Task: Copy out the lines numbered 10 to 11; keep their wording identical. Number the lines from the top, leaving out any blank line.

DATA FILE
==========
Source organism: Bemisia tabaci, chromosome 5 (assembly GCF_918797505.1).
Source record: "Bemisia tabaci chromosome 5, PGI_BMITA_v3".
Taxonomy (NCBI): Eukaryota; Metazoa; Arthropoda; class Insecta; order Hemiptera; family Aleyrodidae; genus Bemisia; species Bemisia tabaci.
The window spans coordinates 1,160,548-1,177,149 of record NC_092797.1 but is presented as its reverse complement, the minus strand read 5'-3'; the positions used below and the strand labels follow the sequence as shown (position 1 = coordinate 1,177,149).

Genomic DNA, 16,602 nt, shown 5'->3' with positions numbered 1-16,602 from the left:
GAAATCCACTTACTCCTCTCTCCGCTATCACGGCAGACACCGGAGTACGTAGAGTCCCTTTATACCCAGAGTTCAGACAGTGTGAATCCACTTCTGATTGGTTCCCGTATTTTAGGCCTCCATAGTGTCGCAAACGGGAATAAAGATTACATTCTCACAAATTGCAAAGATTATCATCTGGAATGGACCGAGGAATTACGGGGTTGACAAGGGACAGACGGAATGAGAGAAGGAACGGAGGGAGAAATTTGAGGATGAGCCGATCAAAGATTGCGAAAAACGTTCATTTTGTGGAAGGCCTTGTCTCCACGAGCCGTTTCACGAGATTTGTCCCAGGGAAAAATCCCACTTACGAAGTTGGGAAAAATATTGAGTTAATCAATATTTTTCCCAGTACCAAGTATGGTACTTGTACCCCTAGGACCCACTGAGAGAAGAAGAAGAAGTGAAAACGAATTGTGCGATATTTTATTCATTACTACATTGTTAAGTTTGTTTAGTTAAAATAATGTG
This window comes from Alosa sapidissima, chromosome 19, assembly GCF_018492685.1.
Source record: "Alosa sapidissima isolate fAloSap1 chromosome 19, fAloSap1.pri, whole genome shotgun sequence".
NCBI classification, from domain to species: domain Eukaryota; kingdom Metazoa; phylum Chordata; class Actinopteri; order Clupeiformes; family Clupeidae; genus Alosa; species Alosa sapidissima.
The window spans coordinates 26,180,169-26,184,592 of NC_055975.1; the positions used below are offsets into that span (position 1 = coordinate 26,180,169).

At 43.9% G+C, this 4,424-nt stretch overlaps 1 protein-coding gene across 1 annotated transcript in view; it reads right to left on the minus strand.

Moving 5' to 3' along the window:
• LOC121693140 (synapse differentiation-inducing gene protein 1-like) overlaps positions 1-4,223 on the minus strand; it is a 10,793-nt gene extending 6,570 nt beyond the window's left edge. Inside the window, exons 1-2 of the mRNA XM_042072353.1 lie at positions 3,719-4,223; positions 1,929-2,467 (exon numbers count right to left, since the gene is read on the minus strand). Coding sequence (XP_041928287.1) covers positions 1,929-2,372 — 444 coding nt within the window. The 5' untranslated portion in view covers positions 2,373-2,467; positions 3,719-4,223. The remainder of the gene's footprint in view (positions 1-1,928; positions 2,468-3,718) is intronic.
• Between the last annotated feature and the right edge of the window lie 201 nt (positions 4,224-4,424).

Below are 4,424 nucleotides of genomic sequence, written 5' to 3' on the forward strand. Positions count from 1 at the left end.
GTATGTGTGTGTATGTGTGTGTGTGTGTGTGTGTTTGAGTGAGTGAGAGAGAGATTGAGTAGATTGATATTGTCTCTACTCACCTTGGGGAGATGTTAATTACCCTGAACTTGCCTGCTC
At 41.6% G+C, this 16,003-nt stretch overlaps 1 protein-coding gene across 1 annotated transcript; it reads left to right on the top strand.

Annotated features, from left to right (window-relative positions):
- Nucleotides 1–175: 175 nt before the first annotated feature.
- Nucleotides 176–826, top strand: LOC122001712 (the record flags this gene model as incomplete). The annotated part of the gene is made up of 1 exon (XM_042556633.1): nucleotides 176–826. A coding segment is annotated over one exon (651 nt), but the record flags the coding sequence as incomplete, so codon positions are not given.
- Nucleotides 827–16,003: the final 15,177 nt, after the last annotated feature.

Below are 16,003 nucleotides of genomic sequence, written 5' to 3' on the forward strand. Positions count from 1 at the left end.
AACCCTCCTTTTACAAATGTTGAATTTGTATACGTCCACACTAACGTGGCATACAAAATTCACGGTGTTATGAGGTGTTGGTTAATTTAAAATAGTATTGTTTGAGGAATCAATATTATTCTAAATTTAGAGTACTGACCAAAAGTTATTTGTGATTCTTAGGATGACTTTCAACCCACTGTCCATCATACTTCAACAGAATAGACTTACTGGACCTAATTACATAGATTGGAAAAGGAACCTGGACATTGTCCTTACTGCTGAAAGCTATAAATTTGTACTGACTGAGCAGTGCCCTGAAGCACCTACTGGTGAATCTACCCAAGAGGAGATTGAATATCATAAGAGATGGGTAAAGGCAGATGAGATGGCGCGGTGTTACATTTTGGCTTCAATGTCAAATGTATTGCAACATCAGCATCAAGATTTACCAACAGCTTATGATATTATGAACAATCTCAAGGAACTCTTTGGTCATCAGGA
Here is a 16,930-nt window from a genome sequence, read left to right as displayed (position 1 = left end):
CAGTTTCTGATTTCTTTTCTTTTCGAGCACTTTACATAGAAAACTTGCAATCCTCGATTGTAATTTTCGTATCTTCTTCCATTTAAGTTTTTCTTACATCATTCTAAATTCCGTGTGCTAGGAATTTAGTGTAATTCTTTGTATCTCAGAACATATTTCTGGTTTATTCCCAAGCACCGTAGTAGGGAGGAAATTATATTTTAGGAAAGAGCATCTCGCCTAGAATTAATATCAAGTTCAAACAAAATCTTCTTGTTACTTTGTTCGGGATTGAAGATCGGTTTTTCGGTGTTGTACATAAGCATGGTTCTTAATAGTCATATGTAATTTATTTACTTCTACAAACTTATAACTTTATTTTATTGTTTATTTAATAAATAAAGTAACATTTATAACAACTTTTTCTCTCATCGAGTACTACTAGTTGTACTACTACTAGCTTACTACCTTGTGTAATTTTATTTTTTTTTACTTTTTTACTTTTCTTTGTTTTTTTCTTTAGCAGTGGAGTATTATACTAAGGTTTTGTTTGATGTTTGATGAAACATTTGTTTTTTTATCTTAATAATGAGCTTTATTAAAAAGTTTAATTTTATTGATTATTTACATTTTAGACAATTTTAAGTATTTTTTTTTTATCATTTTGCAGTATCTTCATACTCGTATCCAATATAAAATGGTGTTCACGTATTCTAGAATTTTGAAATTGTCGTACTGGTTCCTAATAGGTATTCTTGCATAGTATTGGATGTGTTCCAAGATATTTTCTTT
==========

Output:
The window spans coordinates 26,180,169-26,184,592 of NC_055975.1; the positions used below are offsets into that span (position 1 = coordinate 26,180,169).

At 43.9% G+C, this 4,424-nt stretch overlaps 1 protein-coding gene across 1 annotated transcript in view; it reads right to left on the minus strand.